Drill, baby, drill: Trump’s bargain basement sale of public lands to oil speculators
The Trump regime’s focus on U.S. “energy dominance” has included a huge amount of leasing of public lands for oil and gas drilling—that is, land owned in common by American taxpayers. Since 2016, in fact, the amount of public land made available for drilling has increased six-fold.
With so much land available for lease, the auction price has been driven way down. Bids of less than $2 an acre are not unusual. In Montana, for instance, the average lease bid has fallen 80 percent since Barack Obama was president.
The low prices have spurred speculators to gobble up big swaths of land throughout the West. Eric Lipton and Hiroko Tabuchi at The New York Times cite the example of London-based oil and gas executive Robert B. Price. He used the Department of Interior’s policy of letting companies designate specifically which land they would like to develop and then holding an auction on it. Few other bidders typically show up. This factor worked out pretty swell for Price:
His gamble worked. With no other bidders showing interest, the government allowed him to secure drilling rights on nearly 67,000 acres east of Miles City in a special noncompetitive sale the very next day. His cost: just $1.50 an acre a year in rent, compared with the more than $100-an-acre average paid by bidders, on top of rent, in competitive auctions in Montana in the final four years of the Obama administration. […]
The plots of land the speculators bid on typically sell for such dirt-cheap prices because there is little evidence that much oil or gas is easily accessible. The buyers are hoping that the land will increase in value nonetheless, because of higher energy prices, new technologies that could make exploration and drilling more economical or the emergence of markets for other resources hidden beneath the surface.
This yields more acres locked into the stockpile of non-producing leases.
The lower prices have reduced the risk for anyone who wants to fund such a venture. In Price’s case, though it’s a long shot, he thinks the public land he now leases may contain vast amounts of helium, which sells for far more than natural gas and oil. He’s seeking investors willing to take a chance on paying for the drilling to find it.
Getting huge gobs of public acreage under lease is a good deal for Price and his speculative brethren. But it’s not so great for the environment and the tax-paying public.
At least seven problems can be associated with the increased leasing:
- The slice of revenue the government gets as a royalty from oil and gas production on public land is 12.5 percent, the level set by the Mineral Leasing Act just shy of a century ago. That’s ridiculously low.
- Oil and gas companies have a long history of outright cheating on royalty payments.
- About one-half the currently leased public land, 11 millions acre, stands idle, which makes more difficult any effort to designate for recreational and wildlife purposes.
- Nearly one-quarter of the nation’s carbon dioxide—23.7 percent, to be exact—is generated by fossil fuels extracted from public lands, according to a recent US Geological Survey report.
- Gaining access to drill sites can require a significant amount of environmental stress that includes bulldozing roads and potential polluting of bodies of water.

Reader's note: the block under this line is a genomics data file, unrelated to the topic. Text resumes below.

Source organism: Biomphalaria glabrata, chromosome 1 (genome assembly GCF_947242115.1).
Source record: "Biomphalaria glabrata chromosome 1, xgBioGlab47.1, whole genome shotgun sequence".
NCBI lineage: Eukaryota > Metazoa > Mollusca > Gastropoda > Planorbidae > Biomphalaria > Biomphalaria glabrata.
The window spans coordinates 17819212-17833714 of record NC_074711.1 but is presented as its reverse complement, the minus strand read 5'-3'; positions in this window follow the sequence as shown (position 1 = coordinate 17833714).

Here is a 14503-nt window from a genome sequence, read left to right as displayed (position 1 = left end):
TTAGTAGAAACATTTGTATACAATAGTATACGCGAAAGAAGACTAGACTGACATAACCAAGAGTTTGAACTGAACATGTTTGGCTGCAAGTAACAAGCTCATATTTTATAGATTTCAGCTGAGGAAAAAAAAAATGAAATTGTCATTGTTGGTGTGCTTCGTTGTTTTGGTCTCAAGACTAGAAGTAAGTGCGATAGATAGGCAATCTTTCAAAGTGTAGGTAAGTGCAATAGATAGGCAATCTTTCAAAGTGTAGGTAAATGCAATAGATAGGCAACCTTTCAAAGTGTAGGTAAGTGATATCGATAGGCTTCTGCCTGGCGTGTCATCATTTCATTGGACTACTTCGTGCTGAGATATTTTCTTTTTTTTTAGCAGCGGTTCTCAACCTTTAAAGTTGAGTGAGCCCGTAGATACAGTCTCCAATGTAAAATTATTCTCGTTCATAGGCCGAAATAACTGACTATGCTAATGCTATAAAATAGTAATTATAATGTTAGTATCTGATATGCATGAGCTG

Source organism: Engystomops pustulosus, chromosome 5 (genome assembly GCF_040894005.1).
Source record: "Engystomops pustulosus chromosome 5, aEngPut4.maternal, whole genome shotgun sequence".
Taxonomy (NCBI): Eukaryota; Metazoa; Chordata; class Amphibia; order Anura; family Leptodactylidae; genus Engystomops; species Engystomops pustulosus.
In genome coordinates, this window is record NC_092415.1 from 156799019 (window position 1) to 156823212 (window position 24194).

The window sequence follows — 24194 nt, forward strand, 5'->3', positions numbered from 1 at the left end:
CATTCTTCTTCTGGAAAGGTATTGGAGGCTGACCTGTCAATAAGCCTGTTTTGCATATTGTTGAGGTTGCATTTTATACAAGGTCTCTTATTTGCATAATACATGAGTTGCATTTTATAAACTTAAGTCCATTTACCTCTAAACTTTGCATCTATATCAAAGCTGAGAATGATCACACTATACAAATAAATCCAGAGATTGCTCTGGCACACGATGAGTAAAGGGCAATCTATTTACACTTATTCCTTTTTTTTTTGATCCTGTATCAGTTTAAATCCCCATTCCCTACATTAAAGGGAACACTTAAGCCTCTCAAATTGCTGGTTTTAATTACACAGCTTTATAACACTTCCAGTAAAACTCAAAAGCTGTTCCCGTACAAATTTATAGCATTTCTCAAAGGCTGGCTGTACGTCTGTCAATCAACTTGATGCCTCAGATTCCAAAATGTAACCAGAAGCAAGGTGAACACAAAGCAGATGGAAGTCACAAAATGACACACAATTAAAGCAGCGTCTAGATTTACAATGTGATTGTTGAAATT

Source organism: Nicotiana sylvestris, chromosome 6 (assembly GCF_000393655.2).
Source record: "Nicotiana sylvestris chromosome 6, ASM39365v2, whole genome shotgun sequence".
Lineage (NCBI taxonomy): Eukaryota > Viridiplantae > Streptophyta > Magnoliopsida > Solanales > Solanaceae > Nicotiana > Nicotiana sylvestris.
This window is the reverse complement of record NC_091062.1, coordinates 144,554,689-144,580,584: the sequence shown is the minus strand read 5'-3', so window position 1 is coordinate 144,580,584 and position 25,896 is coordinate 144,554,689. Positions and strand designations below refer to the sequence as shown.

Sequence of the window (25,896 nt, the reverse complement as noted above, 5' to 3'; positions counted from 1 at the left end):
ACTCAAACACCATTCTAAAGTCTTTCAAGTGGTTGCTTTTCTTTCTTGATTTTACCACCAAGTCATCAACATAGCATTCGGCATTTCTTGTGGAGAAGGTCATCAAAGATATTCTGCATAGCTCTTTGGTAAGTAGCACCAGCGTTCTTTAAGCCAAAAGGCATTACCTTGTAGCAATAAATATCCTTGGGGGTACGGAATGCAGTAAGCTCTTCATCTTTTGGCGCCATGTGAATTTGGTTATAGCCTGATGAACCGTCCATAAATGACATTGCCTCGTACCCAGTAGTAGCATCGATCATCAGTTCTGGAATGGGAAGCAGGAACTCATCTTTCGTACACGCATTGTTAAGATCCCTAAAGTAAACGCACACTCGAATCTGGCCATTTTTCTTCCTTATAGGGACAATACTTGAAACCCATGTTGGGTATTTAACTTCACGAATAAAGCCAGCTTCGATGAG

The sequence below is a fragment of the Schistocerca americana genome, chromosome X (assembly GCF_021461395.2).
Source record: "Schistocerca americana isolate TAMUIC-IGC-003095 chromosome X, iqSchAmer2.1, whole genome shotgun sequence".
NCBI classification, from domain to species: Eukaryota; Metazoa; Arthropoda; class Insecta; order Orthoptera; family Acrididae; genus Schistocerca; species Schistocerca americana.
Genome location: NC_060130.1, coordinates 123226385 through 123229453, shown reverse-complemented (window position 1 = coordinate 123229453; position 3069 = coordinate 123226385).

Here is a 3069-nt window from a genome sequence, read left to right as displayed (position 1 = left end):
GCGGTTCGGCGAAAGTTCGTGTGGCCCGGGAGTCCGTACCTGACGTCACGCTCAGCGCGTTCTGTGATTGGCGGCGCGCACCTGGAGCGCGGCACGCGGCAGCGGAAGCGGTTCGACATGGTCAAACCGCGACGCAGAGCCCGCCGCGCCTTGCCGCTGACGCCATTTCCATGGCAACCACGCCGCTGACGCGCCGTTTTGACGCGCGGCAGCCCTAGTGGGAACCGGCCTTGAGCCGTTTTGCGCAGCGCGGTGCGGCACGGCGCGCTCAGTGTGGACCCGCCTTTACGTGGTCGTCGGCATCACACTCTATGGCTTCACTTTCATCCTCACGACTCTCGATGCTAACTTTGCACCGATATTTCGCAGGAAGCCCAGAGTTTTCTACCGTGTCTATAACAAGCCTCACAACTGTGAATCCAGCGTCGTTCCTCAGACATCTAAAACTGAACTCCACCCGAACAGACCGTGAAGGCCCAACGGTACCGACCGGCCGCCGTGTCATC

- And although companies pledge to clean up after themselves, some don’t do a very good job of it. They must pay a $10,000 bond as surety against violating the terms of the lease, including environmental provisions, a pittance set in 1951, which, adjusted for inflation would be $99,000 in today’s money.
- Lax monitoring of leases and an opaque process tend to stifle citizen action.
For the remainder of Donald Trump’s term of office, reformers’ toughest demands are unlikely to be met since these activists are calling for complete cessation of leasing public lands for drilling. Even a staunchly Democratic Congress with a Democrat in the White House may not be willing to go that far for years, despite the fact the climate crisis mandates an end to all or at least most drilling for fossil fuels as soon as possible, and not just on public lands. As for improving environmental monitoring of leases, neither the Senate nor White House would go for that under current management.
But one reform could have bipartisan resonance—or rather, it might pick up just enough Republicans to get it through the Senate. That reform would levy a higher royalty on oil and gas taken from publicly-owned lands. This is hardly a radical idea, nor is it new. Most recently, President Obama sought to find a way to increase the royalty.
If Republicans in Congress were actually running the government as a business—the way many of them pledged to the voters that they would operate if elected—they would be begging Democrats to join them in raising the royalty tomorrow. There is plenty of precedent for this. Several conservative states set higher royalties, including North Dakota and New Mexico at 18.75 percent, and Texas at 25 percent, or double the federal rate. Many private land owners throughout the country who lease their land to drillers also get 25 percent.
Money isn’t the key issue, however. That’s a good thing since the ultimate goal is to end extraction and burning of fossil fuels everywhere, which means revenue from leasing will dwindle and then vanish. But in the meantime, the public ought to be getting a fair share of the fuels being taken out of the ground. Ninety-eight years at a rate that was pitiful from the outset is way past long enough.
(Crossposted from DailyKos. Image CC by Jeremy Buckingham on Flickr.)